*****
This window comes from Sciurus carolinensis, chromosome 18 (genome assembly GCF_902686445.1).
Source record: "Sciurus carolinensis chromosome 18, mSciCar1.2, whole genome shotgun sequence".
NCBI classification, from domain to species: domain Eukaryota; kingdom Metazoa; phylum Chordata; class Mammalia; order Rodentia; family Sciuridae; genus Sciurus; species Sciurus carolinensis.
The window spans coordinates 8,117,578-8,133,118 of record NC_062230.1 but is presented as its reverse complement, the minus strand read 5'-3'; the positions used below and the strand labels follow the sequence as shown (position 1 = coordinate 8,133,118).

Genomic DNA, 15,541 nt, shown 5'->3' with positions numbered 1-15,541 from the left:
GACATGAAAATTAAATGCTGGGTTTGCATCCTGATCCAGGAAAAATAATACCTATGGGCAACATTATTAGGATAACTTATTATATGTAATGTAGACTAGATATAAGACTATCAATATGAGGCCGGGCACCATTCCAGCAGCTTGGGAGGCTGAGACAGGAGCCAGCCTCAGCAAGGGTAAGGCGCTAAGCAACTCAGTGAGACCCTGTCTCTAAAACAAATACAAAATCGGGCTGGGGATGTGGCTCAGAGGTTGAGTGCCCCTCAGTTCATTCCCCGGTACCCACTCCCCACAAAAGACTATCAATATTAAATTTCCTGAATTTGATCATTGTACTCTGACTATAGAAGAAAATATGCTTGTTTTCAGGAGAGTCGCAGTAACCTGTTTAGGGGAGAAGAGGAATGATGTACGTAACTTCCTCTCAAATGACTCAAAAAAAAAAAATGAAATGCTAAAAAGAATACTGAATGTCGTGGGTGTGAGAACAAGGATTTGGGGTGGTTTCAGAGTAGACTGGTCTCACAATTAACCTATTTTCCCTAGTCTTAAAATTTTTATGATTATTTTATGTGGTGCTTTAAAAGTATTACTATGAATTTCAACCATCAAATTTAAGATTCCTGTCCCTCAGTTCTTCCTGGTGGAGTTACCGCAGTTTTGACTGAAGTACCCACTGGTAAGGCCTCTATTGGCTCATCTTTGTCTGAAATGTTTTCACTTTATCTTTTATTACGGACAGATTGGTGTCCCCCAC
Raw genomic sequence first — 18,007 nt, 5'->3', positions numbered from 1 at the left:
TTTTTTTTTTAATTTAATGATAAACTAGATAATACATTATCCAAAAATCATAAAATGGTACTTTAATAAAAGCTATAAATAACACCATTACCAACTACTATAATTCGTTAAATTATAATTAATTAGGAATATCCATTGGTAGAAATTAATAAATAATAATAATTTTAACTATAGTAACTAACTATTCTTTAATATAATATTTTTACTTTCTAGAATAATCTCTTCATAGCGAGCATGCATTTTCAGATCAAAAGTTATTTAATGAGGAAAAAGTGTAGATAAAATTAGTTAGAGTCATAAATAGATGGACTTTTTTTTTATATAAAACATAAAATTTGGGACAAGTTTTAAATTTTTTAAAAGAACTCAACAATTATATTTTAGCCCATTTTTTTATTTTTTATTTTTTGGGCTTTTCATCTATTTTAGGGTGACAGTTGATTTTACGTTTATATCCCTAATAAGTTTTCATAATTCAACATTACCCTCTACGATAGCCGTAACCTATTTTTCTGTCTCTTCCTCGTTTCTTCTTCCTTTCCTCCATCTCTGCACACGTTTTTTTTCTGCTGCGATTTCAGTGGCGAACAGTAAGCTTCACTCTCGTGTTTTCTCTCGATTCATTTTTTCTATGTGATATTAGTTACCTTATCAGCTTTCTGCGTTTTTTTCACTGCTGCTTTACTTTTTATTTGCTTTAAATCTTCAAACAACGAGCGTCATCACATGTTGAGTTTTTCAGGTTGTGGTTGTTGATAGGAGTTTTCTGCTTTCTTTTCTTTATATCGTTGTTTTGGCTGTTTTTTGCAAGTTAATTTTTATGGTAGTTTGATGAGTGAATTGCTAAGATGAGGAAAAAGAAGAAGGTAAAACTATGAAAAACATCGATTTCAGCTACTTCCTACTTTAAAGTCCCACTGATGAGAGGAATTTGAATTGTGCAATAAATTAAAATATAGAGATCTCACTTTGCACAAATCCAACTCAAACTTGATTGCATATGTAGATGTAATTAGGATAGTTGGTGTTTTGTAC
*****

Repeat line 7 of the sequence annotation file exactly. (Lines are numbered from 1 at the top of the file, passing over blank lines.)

Raw genomic sequence first — 18,007 nt, 5'->3', positions numbered from 1 at the left: